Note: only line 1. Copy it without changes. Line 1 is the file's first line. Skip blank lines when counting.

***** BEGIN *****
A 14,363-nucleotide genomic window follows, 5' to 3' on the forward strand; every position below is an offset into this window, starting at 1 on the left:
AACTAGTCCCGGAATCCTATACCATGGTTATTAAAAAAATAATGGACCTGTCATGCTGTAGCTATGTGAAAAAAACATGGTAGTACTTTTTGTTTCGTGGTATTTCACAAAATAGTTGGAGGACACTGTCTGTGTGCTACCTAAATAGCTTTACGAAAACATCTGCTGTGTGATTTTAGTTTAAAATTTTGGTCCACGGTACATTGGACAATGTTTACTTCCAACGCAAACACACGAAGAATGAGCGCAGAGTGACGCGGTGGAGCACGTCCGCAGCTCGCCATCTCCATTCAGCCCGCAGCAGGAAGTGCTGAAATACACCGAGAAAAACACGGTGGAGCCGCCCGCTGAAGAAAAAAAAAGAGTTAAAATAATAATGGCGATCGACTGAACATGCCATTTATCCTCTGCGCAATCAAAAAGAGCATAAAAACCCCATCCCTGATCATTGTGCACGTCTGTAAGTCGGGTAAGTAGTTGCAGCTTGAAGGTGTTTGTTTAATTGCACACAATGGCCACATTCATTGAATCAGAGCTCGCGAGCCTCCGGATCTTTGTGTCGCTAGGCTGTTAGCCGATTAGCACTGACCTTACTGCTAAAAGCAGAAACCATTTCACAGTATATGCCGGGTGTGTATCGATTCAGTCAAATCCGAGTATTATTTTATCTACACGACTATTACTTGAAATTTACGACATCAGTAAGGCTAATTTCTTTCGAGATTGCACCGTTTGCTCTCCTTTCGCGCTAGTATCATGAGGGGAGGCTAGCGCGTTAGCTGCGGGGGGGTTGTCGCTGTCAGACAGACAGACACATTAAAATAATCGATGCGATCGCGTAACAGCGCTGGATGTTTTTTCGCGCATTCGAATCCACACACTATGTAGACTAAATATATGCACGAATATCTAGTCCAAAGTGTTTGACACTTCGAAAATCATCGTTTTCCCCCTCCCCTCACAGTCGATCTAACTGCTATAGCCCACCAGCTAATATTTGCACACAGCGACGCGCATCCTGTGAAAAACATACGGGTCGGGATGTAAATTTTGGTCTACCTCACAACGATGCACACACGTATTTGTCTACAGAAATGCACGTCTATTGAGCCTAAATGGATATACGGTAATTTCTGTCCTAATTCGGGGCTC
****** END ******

A 14,363-nucleotide genomic window follows, 5' to 3' on the forward strand; every position below is an offset into this window, starting at 1 on the left: